Abstract: Recent research suggests that fraction understanding is predictive of algebra ability; however, the relative contributions of various aspects of rational number knowledge are unclear. Furthermore, whether this relationship is notation-dependent or rather relies upon a general understanding of rational numbers (independent of notation) is an open question. In this study, college students completed a rational number magnitude task, procedural arithmetic tasks in fraction and decimal notation, and an algebra assessment. Using these tasks, we measured three different aspects of rational number ability in both fraction and decimal notation: (1) acuity of underlying magnitude representations, (2) fluency with which symbols are mapped to the underlying magnitudes, and (3) fluency with arithmetic procedures. Analyses reveal that when looking at the measures of magnitude understanding, the relationship between adults’ rational number magnitude performance and algebra ability is dependent upon notation. However, once performance on arithmetic measures is included in the relationship, individual measures of magnitude understanding are no longer unique predictors of algebra performance. Furthermore, when including all measures simultaneously, results revealed that arithmetic fluency in both fraction and decimal notation each uniquely predicted algebra ability. Findings are the first to demonstrate a relationship between rational number understanding and algebra ability in adults while providing a clearer picture of the nature of this relationship.
      PubDate: 2017-02-27T06:32:35.237634-05:
      DOI: 10.1111/bjop.12244
  • Research on face recognition: The Aberdeen influence
    • Authors: Graham M. Davies; Andrew W. Young
      Abstract: The review of ‘Recognizing faces’ by Hadyn Ellis, published in the British Journal of Psychology in 1975, marked the genesis of a distinct field of research. This seminal review sprang from a broader programme of research on face recognition conducted at the University of Aberdeen, whose influence continues to be felt in what has become an internationally important research area. We discuss the background to the Aberdeen research, summarize some of its achievements, and offer reasons why it proved so successful. These reasons include the synergy between theory and practice-based studies, the value of combining different perspectives and sources of evidence, sound techniques that led to easily reproducible findings, and the emphasis on testing even the most ‘common sense’ assumptions.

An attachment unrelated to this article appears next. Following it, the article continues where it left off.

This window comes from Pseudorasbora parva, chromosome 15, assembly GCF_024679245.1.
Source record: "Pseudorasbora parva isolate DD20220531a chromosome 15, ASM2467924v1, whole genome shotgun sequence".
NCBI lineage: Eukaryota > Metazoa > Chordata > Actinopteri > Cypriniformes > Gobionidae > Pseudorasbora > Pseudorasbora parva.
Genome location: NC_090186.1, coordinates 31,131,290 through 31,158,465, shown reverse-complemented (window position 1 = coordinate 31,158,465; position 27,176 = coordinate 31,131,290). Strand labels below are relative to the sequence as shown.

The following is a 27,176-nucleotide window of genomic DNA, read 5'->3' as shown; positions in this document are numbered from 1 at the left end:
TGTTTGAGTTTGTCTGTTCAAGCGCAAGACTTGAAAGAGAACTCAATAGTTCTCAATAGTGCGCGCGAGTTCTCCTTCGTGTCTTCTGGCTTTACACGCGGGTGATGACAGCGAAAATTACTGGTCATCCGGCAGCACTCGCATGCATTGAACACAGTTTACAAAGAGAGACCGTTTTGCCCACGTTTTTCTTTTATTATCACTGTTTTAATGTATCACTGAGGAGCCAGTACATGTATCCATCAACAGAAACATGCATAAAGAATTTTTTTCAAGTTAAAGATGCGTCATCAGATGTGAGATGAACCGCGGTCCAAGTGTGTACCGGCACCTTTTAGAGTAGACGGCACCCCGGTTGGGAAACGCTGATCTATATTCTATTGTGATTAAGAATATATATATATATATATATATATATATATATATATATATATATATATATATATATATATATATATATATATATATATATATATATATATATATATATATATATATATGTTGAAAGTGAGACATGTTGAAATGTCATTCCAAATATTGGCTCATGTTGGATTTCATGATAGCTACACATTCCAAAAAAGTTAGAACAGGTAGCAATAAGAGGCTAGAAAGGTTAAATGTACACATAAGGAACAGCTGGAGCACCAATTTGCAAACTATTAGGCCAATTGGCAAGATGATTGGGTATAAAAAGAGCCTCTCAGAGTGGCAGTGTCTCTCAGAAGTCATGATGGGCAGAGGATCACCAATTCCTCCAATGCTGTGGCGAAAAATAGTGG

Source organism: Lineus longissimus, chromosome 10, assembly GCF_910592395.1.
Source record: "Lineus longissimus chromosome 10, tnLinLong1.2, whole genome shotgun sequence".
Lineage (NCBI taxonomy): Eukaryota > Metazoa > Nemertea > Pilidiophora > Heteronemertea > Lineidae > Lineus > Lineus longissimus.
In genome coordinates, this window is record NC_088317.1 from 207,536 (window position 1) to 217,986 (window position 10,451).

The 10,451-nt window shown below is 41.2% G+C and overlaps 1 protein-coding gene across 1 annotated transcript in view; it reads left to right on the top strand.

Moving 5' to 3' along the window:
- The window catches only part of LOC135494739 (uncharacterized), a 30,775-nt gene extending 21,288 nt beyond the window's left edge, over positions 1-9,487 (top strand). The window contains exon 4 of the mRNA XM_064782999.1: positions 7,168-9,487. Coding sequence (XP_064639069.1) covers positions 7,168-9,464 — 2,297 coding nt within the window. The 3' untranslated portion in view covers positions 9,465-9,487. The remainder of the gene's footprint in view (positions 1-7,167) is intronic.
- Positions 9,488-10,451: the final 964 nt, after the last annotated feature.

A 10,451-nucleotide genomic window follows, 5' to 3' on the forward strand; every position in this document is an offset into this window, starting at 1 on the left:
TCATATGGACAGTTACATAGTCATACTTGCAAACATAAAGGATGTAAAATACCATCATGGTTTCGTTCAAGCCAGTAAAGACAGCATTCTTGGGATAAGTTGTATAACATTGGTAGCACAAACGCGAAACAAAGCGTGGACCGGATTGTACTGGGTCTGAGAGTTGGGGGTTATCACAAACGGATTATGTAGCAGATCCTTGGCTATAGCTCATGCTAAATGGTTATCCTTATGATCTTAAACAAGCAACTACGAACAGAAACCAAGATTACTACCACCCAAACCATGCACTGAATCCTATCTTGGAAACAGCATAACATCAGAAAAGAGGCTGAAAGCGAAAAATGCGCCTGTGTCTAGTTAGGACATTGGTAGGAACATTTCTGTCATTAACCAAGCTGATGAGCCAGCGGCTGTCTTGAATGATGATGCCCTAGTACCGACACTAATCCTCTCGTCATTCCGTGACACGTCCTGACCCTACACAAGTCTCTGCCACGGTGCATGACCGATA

PubDate: 2017-02-27T05:35:42.250801-05:
      DOI: 10.1111/bjop.12243
  • Body image disturbance and skin bleaching
    • Authors: Christopher A. D. Charles; Shua-Kym McLean
      Abstract: This study looks at body image disturbance among Jamaicans who bleach their skin. The hypothesis states that there is a positive relationship between skin bleaching and body image disturbance. The study used a convenience sample of 160 participants with a skin bleaching group (n = 80) and a non-bleaching comparison group (n = 80). The instrument included demographic questions, the body image disturbance questionnaire (BIDQ), and questions about skin bleaching. The results of a t-test revealed that the skin bleaching group (M = 1.5255, SD = 0.42169) was not significantly different from the non-bleaching group (M = 1.4938, SD = 0.74217) in terms of body image disturbance, t(158) = 0.333, p = .740. The participants who bleached did not suffer from body image disturbance. Self-reports revealed that they bleached to acquire beauty, attract a partner, elude the police, and market skin bleaching products. The practice was fashionable and popular and it made some participants feel good, while others were fans of a popular musical artiste who bleached his skin. The majority of participants bleached because of the perceived personal, social, and entrepreneurial benefits of the practice and not because they suffered emotional distress, anxiety, and functional impairment because of their skin colour. However, there was some level of BID among the minority of participants who argued that they bleached because they wanted to be pretty so they were emotionally distressed about there body image and experienced functional impairment.